Growing and Eating Yuca in Hawaii

coveryucaTry this experiment and go outside your house into your yard and see if you can find any food that you could eat. Imagine if grocery stores ceased to exist, is there anything in your backyard you could eat?

You might be able to cut off those fiddleheads on your Hapu’u fern and eat those for a few days. Maybe you have a Mamaki bush? You could make some tea.

If your backyard is a dim as this, you need to start turning your home into a place of culinary delight! You can be growing food in your yard right now.

Why not start with something that is very easy to grow, is high in carbohydrates and is delicious. Yuca,  cassava, or tapioca (Manihot esculenta) is an excellent food plant for beginners and experienced gardeners. It is a root tuber and can be cooked similar to potatoes.


Cuttings used for plant propagation

Yuca can grow from seeds or from cuttings. On the farm, we typically cut down a yuca shrub to harvest it when it reaches 6 feet high. To grow from cuttings,  cut 5-6″ long pieces from the 1/2″ to 1″ wide branches and replant either horizontally –sticking upright out of the soil or cinder, or vertically –semi buried in the ground.

The seeds are round green pods and turn brown when ripe with approximately four seeds inside. Pull off the pods and let dry in a somewhat contained vessel because when they dry they pop sending the seed flying through the air.

The cuttings grow with very little effort and I have never fertilized these plants at all. They don’t require lots of water or will happily take what Pele has to offer. Once I leaned a cutting on the fence, for planting later and never did. That plant is healthy and growing where I left it!


Leaves of the yuca plant

Yuca can be grown from sea level to 6,500 ft., dry or wet conditions and in alkaline or acidic soil.

It’s a small shrub type plant and should be harvested when 6ft tall. It can grow longer but often the older roots will be too tough to eat.

I hear, even from the most sustainable food growing people, that they don’t know how to eat it and that they don’t like it very much. I have some recipes for you to try and I guarantee you will like it if not love it!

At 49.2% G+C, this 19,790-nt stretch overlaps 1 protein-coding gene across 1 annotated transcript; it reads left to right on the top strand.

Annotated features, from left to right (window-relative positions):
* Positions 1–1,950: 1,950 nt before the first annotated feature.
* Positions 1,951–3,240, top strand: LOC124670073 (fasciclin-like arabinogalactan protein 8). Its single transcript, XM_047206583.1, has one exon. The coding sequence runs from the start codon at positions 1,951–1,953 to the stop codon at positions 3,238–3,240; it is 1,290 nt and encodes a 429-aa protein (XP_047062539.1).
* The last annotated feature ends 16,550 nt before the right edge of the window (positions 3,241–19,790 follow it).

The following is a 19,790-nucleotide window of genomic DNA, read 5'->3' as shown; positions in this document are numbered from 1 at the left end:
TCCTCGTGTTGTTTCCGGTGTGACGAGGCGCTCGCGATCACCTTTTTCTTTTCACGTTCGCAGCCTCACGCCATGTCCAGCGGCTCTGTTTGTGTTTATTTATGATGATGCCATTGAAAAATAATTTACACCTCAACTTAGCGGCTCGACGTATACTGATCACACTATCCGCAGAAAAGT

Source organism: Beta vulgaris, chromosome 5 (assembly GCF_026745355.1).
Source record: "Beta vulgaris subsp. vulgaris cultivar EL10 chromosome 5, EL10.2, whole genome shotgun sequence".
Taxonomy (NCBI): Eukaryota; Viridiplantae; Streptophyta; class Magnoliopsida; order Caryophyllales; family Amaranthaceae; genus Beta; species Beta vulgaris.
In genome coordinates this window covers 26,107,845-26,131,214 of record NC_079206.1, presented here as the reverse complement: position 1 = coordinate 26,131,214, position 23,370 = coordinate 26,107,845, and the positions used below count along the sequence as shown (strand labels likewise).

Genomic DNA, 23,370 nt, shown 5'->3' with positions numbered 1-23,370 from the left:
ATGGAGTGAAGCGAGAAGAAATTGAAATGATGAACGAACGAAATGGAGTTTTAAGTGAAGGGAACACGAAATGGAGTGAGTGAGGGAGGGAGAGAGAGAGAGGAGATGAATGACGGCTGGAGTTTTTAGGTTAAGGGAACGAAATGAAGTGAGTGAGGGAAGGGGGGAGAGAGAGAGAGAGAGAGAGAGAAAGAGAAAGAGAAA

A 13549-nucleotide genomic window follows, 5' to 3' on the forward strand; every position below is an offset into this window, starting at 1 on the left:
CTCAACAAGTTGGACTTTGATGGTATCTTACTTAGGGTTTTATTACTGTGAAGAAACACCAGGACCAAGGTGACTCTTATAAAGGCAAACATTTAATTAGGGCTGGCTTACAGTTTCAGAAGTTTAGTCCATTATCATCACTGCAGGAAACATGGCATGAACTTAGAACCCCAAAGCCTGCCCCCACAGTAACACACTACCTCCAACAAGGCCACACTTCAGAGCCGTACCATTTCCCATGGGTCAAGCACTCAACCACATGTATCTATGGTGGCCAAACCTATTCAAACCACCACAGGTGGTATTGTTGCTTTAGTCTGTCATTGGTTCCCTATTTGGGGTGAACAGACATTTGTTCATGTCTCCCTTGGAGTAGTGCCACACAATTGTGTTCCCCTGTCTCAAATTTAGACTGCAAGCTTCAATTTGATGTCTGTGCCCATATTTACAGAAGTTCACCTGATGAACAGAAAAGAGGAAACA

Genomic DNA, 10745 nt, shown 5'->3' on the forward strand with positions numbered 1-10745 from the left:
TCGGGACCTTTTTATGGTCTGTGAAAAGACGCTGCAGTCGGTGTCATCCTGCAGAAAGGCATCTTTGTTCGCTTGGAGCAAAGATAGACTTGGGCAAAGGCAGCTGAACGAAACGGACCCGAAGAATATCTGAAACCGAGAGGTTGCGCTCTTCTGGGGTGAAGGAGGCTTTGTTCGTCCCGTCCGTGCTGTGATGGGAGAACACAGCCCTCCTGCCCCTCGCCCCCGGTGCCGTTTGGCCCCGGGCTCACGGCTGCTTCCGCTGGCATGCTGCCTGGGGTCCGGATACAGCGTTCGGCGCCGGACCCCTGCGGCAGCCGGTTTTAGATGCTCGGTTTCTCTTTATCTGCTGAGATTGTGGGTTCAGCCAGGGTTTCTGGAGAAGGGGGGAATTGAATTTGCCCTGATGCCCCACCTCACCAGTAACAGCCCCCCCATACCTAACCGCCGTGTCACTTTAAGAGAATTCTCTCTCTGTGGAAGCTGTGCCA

Dug up roots have a short life span, so prepare the day you harvest. You must prepare the yuca root properly because the raw root and leaves contain toxins if not. Do not eat raw. Remove all the skin off the root. This can be done by cutting the root in 3 inch sections and using a knife chop swiftly but gently a 1/16″ deep cut down the outside of the root. Then wiggle the knife until the outer skin pops up and use the knife and your fingers to peal and remove the skin.

When cutting into sections, if your knife does not go too easily through the root, it’s too old and tough and discard it. Use only fresh, new roots about 1″ to 3″ diameter.

Soak your roots in water up to several hours before cooking. The soaking will release the toxins and bitterness. Roots from plants used for eating are less bitter than some varieties used for flour or other processes.

Some roots will have a long, thin fibrous strand in the center of the root. You can remove easily after cooking or cut out before you cook it.

I cook my Yuca for about 20 minutes in a pressure cooker. You can boil them and it will take longer. They will be fork tender when done cooking. During the cooking process, I make a mojo sauce to go with the root for a dish that is very popular in South Florida and in other countries like Cuba.

yuca con mojo

Yuca con mojo, enchiladas and beans. One of the many meals on the farm.

Yuca con mojo:


  • one or two onions sliced very thin
  • five or six finely chopped garlic cloves
  • Hawaiian sea salt
  • 3/4 cup of olive oil
  • juice of one lime, approx. 1/4 cup
  • salt and pepper to taste

On the lowest burner setting, place onions and olive oil in a saute pan and cook slowly until the onions are soft and slightly transparent. Add garlic, salt, pepper, lime juice; stir and keep warm on low. Take cooked yuca in a large bowl and pour mojo on and toss. Let the mojo soak into the yuca for a few minutes while you toss a few more times and serve.

Yuca is very abundant and one plant will yield many roots. With left over root that has been soaked, store in the refrigerator for a few days either whole or shredded.

Yuca Hash Browns:

You can make this dish with or without onions and peppers. If using them, just saute a few minutes before you place the shredded yuca in the pan. Yuca is cruncher than regular potatoes and makes a delicious hash brown. In my opinion, it’s even better for home french fries because it stays crunchy longer than potatoes.

2013-11-17 06.50.51

Yuca hash browns, smoked goat meat, chicken egg and quail eggs for breakfast.


  • chopped onions and peppers
  • shredded, prepared yuca root
  • lard or frying oil
  • salt and pepper to taste

Heat a cast iron skillet and add oil. Saute any onions or peppers. Lay down shredded yuca in a 1/2″ layer on pan and cook until slightly brown then flip and cook other side. Serve with eggs or any breakfast meat you desire.

Yuca is over 75% digestible and is a good source of calcium and vitamin C.

You can also find the starch in stores and I use it in place of corn starch because it does  not contain GMO ingredients.

Ask around and see if anyone near you is growing yuca or cassava. Get a branch or some seeds and begin to grow your own. Start your edible landscape now and begin using your little patch of green to produce food for you and your family.













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5 thoughts on “Growing and Eating Yuca in Hawaii

  1. Pingback: Brazilian Cheese Bread | Food: A Love Story

  2. Hi
    I was very happy to read your post on Yucca. I would like to get the seeds to plant behind my house here in NJ. How can I get the Yucca seeds please

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